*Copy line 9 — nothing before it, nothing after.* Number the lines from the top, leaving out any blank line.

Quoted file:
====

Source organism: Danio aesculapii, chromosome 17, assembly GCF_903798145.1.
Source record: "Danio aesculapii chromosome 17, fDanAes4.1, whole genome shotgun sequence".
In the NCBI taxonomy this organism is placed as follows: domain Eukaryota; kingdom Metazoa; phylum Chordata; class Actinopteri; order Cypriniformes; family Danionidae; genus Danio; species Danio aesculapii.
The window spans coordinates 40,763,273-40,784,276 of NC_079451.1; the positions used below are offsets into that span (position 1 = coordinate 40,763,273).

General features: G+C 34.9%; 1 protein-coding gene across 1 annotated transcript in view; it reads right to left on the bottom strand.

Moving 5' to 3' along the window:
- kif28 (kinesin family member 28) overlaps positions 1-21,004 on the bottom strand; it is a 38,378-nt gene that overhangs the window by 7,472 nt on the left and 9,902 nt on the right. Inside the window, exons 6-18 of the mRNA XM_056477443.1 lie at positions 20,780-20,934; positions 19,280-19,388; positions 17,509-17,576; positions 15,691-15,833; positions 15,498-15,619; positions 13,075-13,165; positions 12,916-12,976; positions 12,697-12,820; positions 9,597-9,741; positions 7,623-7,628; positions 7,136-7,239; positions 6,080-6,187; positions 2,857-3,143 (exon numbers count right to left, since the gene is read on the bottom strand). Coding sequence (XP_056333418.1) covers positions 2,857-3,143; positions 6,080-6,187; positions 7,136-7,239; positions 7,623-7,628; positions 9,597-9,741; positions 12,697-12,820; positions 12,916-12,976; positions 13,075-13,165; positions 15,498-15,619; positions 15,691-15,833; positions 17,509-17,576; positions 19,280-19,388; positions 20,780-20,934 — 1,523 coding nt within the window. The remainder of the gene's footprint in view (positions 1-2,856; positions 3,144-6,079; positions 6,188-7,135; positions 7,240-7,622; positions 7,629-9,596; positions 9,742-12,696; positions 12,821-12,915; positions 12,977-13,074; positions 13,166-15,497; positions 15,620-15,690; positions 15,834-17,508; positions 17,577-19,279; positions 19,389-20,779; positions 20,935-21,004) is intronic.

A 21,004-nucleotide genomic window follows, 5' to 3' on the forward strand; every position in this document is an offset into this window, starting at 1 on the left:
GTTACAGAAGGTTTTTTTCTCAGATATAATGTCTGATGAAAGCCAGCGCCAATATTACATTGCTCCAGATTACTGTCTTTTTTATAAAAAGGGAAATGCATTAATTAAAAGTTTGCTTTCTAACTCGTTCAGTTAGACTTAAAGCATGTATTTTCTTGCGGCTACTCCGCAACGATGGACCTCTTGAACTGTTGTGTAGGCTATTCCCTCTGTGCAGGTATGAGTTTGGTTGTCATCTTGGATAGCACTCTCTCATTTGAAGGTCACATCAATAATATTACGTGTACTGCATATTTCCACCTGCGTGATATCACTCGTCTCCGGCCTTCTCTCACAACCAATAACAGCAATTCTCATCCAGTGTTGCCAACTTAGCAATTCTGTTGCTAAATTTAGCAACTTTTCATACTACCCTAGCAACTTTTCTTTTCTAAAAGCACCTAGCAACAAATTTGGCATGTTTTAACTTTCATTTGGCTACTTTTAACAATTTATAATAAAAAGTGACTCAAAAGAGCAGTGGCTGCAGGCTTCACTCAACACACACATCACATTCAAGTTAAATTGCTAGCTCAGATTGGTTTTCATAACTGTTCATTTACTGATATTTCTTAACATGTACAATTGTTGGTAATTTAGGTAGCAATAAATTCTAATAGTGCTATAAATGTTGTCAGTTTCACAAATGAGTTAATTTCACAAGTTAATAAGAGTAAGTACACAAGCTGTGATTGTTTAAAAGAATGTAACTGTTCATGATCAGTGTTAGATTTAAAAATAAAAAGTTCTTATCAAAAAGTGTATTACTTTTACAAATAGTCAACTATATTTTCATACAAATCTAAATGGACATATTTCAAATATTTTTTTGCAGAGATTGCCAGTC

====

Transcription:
GTTACAGAAGGTTTTTTTCTCAGATATAATGTCTGATGAAAGCCAGCGCCAATATTACATTGCTCCAGATTACTGTCTTTTTTATAAAAAGGGAAATGCATTAATTAAAAGTTTGCTTTCTAACTCGTTCAGTTAGACTTAAAGCATGTATTTTCTTGCGGCTACTCCGCAACGATGGACCTCTTGAACTGTTGTGTAGGCTATTCCCTCTGTGCAGGTATGAGTTTGGTTGTCATCTTGGATAGCACTCTCTCATTTGAAGGTCACATCAATAATATTACGTGTACTGCATATTTCCACCTGCGTGATATCACTCGTCTCCGGCCTTCTCTCACAACCAATAACAGCAATTCTCATCCAGTGTTGCCAACTTAGCAATTCTGTTGCTAAATTTAGCAACTTTTCATACTACCCTAGCAACTTTTCTTTTCTAAAAGCACCTAGCAACAAATTTGGCATGTTTTAACTTTCATTTGGCTACTTTTAACAATTTATAATAAAAAGTGACTCAAAAGAGCAGTGGCTGCAGGCTTCACTCAACACACACATCACATTCAAGTTAAATTGCTAGCTCAGATTGGTTTTCATAACTGTTCATTTACTGATATTTCTTAACATGTACAATTGTTGGTAATTTAGGTAGCAATAAATTCTAATAGTGCTATAAATGTTGTCAGTTTCACAAATGAGTTAATTTCACAAGTTAATAAGAGTAAGTACACAAGCTGTGATTGTTTAAAAGAATGTAACTGTTCATGATCAGTGTTAGATTTAAAAATAAAAAGTTCTTATCAAAAAGTGTATTACTTTTACAAATAGTCAACTATATTTTCATACAAATCTAAATGGACATATTTCAAATATTTTTTTGCAGAGATTGCCAGTC